Project Coordinator

Mary Jane WhiteMary Jane White is the project coordinator for the FAIP-R, IES-funded grant. She completed her Ph.D. in Educational Psychology from the University of Minnesota in 2008 with an emphasis in cognition and learning. After graduation, she worked as a post-doctoral researcher at the University of Memphis and then returned to the University of Minnesota in the summer of 2009 to work with the FAIP-R project. Her research includes both theoretical and practical applications of cognitive science to memory, learning, and language in the context of reading and writing.  Publications include developmental and adult studies of discourse comprehension, interventions for reading and writing, and motivation.

Graduate Research Assistants

Stacy-Ann 
					BaxterStacy-Ann Baxter began the School Psychology Doctoral Program at the University of Georgia during the fall of 2009. She is originally from Richmond, VA.  In 2006 she graduated from the University of Richmond with a B.A. in Psychology. Stacy-Ann was a 2006 Teach for America corps member in Atlanta, GA. It was there that she spent three years teaching in a low-income elementary school.  Currently, Stacy-Ann is a research assistant for Dr. Scott Ardoin as part of the FAIP-R grant. In her spare time, she enjoys reading, watching movies, and spending time with her dog, Sophie Belle.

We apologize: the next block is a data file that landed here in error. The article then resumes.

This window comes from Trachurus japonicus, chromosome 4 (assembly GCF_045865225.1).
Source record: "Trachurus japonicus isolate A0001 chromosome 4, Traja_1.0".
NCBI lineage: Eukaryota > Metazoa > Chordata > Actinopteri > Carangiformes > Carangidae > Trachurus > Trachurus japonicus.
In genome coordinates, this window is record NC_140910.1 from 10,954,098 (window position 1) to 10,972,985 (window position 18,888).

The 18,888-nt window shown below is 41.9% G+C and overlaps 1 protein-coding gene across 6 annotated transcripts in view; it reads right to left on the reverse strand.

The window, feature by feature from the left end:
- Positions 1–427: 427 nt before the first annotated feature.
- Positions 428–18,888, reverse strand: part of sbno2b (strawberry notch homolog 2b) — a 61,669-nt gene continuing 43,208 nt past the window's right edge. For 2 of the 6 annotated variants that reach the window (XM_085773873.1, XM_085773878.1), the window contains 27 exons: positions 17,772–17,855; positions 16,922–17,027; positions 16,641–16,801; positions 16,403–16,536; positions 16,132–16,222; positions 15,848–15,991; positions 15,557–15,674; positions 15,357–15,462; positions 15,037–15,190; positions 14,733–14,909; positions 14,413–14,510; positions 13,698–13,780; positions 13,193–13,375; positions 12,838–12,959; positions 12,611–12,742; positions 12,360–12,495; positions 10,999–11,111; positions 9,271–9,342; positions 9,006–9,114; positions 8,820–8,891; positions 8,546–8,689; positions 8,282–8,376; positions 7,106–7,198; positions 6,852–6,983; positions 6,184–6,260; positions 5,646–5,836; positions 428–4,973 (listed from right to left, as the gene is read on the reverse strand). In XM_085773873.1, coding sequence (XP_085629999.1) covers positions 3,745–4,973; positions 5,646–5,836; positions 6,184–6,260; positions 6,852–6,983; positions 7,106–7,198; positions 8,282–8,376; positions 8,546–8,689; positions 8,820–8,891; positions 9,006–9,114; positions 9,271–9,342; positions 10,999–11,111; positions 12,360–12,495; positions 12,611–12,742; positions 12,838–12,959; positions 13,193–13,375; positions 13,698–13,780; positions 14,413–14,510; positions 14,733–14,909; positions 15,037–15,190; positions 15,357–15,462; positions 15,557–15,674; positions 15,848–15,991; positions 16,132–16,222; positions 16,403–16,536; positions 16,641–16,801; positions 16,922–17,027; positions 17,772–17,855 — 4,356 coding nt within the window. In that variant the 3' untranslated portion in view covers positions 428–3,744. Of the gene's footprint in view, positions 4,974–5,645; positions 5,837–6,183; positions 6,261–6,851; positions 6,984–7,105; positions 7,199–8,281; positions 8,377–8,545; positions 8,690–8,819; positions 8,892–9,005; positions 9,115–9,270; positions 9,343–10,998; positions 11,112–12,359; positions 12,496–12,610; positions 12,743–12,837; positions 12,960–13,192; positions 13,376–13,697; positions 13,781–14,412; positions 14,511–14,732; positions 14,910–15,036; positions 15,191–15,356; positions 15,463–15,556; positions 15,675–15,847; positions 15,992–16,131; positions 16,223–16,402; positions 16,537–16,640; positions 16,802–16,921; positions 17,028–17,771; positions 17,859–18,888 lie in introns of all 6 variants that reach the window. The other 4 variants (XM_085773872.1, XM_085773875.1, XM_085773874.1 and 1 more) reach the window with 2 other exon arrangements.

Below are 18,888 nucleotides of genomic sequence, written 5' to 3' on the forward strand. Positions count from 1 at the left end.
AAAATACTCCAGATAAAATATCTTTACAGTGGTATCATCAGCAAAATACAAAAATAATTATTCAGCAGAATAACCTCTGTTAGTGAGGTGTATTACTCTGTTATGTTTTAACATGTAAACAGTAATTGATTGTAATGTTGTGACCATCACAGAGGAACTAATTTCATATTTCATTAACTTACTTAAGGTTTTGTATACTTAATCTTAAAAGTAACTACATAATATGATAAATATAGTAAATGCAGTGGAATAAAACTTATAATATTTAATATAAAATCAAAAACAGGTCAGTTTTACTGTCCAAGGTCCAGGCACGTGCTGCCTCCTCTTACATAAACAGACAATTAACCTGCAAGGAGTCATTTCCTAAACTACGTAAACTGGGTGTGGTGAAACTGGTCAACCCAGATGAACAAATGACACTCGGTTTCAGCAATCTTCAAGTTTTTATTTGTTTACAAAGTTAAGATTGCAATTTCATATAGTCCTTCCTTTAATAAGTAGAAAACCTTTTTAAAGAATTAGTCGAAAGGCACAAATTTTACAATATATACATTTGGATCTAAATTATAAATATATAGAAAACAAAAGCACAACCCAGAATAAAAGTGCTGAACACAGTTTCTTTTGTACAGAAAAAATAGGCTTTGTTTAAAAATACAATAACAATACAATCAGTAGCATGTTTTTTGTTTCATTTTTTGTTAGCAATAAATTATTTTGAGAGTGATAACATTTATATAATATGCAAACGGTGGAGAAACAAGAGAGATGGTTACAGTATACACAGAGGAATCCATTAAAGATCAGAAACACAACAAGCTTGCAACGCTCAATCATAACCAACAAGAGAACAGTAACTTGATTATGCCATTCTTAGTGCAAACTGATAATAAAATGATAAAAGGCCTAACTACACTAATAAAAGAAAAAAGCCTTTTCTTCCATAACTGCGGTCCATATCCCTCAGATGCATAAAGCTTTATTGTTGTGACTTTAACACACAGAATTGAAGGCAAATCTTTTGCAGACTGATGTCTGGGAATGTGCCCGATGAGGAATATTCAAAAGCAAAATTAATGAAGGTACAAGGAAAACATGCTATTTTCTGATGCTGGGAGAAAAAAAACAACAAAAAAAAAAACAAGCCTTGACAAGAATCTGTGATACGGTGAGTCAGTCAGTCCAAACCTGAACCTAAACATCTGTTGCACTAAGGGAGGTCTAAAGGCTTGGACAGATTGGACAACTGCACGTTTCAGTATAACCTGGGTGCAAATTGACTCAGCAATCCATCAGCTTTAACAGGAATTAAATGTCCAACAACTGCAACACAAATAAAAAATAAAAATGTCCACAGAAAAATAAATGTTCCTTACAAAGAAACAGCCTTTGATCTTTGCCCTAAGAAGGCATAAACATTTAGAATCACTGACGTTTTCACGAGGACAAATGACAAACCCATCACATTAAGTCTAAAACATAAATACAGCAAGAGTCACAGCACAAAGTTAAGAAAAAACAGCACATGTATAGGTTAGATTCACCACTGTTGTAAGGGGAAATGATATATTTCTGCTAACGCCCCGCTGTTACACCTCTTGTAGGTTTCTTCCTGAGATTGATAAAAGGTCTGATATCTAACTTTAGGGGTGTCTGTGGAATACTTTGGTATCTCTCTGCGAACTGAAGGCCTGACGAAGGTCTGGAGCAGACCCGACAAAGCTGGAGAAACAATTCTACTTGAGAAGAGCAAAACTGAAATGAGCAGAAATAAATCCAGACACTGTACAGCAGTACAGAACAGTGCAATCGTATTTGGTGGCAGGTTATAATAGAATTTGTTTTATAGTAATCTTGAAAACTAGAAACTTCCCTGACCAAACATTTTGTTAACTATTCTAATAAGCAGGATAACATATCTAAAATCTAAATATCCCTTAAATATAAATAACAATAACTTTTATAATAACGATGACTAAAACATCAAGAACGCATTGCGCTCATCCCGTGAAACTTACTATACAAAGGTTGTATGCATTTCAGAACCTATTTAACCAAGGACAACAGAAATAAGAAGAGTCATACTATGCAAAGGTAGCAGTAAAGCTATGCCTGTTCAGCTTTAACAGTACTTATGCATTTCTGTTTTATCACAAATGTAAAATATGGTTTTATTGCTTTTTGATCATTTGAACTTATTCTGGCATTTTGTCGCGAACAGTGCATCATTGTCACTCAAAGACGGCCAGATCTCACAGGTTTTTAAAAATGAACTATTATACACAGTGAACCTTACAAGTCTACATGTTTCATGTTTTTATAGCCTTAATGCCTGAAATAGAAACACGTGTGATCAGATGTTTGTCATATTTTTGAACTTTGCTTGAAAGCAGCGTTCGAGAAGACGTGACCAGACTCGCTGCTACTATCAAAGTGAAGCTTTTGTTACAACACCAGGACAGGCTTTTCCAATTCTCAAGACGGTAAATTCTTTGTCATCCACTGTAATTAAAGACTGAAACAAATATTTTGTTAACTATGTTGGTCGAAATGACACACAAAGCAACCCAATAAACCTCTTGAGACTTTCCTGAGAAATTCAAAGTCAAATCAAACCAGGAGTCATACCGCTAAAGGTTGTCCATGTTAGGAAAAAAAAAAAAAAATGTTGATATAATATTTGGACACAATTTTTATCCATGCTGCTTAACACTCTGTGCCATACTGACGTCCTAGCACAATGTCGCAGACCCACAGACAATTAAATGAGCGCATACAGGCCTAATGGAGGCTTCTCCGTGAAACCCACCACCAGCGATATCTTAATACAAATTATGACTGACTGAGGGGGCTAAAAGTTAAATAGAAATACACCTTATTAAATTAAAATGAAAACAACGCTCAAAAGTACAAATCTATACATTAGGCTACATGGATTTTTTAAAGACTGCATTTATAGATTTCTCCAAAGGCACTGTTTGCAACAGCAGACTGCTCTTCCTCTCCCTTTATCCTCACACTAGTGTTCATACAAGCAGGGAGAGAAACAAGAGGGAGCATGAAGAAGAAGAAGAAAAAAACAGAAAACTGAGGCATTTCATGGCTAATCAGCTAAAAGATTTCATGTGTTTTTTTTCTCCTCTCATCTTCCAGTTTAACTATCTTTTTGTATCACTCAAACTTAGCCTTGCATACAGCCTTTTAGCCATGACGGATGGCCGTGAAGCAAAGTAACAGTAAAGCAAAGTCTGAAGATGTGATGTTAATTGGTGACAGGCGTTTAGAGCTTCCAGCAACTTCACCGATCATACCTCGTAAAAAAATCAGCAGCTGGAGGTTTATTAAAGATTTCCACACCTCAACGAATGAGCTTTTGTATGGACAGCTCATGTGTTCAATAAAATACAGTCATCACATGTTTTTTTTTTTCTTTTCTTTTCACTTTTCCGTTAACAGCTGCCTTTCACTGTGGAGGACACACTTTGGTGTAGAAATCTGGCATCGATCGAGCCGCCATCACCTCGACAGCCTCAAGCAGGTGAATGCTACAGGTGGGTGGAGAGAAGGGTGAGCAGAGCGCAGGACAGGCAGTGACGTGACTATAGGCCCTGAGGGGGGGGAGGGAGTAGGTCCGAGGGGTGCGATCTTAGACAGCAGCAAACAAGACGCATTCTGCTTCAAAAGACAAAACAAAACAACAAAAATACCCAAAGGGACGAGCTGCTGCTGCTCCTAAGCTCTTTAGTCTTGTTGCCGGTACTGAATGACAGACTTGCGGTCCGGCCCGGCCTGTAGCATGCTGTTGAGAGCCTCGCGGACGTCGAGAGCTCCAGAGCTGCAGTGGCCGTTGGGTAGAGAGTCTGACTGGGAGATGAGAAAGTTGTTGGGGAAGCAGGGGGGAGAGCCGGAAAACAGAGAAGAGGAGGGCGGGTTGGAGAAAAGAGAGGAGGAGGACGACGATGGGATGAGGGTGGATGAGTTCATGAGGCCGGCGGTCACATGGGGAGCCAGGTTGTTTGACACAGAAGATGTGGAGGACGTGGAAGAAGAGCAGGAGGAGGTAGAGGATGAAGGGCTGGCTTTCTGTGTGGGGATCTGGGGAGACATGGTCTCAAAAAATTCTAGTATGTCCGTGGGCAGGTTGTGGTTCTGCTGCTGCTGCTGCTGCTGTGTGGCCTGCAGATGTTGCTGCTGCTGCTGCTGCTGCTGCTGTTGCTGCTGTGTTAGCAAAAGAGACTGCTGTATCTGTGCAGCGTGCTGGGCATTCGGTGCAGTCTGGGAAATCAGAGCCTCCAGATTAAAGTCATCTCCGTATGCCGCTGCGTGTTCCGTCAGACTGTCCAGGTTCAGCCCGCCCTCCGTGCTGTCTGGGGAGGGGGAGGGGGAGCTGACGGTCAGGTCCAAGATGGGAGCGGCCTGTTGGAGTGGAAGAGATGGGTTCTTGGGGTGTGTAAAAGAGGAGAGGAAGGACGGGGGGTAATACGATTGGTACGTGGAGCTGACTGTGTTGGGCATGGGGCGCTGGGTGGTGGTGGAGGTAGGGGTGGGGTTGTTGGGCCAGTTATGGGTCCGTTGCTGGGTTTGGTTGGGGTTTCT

Margaret 
					MartinMargaret Martin is a graduate student in the Department of Educational Psychology. She is part of the MITER scholar program. Her interests are in School Psychology Research.

 

 

 

Katherine 
					PrattKatherine Pratt is a first year Ph.D. student in the department of Educational Psychology in the School Psychology Track. She is a MITER fellow and is currently exploring the areas of early literacy skills and reading assessment while working on the FAIP-R project.